Does that sound anything at all like Climate Science? You know the Science is Settled™, shut your mouths or we'll send  you to re-education camps, or GitMo or some other very unpleasant place.   No?  Do you suppose it's because it's not Science?  Maybe because it's the religious dogma of the leftist ideology? 

What happens when you question them?  They tell you to shut up.  (Rule 1 - FAIL)
What happens when you try to do your own analysis?  They try to shut you down by hiding the data (Rule 2 FAIL) 
What happens when you compare evidence to theory? They Deny your results - Our Models Tell Us! (Rule 3 FAIL)
What happens when you ask them to follow the evidence - Prevarication, Obfuscation, Dogma (Rule 4 FAIL)
What happens when you bring up rule 5?   Outrange  - DENIER! Off with their heads!   (Rule 5 FAIL)

Must not be Science.

Thursday, August 14, 2014

That's just scary.

Apparently a Former NYC police commissioner doesn't approve of tactics used by Ferguson cops.

Okay, the city that brought you stop and frisk, and like to shoot innocent bystanders as much as criminals.   Just for a little perspective....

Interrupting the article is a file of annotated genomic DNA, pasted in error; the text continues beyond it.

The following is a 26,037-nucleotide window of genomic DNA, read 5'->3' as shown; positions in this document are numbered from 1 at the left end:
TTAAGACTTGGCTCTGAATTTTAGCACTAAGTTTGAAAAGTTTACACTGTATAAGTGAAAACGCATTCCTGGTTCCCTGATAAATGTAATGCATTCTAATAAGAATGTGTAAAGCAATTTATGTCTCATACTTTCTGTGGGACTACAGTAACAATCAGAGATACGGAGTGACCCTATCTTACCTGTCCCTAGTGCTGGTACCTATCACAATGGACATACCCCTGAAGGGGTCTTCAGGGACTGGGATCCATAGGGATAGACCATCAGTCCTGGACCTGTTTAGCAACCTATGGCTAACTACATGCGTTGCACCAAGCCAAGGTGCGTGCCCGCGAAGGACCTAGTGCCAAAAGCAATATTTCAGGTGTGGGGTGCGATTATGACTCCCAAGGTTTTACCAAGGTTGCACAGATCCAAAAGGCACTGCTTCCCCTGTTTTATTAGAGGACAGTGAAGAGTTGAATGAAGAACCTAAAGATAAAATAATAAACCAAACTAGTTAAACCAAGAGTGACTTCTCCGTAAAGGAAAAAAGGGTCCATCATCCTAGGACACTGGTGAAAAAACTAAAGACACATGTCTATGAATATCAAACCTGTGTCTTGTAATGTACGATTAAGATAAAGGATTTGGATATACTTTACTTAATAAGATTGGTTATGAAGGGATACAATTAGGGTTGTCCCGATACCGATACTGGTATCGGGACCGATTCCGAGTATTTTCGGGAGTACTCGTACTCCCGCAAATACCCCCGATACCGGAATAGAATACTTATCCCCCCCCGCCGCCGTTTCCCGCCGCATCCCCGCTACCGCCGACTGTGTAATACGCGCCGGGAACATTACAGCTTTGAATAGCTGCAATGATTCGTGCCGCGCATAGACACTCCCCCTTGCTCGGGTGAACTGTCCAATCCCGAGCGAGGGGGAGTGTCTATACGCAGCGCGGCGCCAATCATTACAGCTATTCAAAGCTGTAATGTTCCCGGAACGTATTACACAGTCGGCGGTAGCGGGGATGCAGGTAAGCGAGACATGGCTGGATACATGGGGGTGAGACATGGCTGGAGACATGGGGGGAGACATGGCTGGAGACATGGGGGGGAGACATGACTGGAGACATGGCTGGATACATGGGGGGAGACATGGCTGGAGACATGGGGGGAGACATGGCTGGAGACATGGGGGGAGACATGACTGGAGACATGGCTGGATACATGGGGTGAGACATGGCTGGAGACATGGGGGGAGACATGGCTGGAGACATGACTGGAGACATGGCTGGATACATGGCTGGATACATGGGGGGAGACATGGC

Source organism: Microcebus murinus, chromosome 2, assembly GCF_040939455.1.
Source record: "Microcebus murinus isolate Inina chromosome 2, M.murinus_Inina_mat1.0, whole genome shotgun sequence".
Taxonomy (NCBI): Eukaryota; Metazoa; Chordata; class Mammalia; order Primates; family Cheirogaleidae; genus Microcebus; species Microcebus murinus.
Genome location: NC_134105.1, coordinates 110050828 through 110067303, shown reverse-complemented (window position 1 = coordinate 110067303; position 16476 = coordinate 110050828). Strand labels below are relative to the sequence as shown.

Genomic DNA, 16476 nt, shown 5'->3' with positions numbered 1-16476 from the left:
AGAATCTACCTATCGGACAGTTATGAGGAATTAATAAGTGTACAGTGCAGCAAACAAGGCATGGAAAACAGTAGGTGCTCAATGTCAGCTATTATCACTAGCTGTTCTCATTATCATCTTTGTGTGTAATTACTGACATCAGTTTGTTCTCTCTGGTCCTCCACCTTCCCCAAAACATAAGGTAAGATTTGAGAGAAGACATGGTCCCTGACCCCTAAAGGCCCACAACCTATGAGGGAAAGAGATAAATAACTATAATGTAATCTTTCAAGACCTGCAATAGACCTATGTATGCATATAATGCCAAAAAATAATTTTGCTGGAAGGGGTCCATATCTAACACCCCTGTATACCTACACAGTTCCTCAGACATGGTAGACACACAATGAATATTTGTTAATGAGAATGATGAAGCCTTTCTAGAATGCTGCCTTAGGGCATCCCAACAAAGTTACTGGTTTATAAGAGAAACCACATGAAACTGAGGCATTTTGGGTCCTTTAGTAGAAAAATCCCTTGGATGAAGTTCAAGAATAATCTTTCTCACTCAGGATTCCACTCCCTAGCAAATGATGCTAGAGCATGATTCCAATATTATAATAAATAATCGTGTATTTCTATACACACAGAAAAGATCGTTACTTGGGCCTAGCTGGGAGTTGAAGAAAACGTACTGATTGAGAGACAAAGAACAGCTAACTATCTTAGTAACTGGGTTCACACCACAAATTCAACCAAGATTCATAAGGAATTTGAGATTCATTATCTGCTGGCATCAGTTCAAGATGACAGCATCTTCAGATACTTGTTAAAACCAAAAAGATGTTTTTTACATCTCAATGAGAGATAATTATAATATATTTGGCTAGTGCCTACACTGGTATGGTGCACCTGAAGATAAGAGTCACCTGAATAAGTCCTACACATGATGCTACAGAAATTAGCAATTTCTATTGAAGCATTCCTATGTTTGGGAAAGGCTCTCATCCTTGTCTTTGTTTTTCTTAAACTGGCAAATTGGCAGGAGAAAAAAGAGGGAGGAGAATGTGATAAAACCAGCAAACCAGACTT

Crony Capitalism

Possibly, the biggest oversight of our founding fathers was, to not include an article in the constitution regarding the separation of economy and state.  I'm still digging to see if perhaps they didn't actually make a conscious decision to leave the possibility of government interference in the free market.

When I was studying Economics in college, I took a course on government regulation.  My conclusion was that, as a company you wanted regulation - yeah I know, that sounds really wrong.  Keep in mind, that regulators, until fairly recently, didn't bother with little industries, there wasn't really enough voter noise for congress to create new regulatory agencies, and regulations.  Mostly it affects large industries. Here's how it works.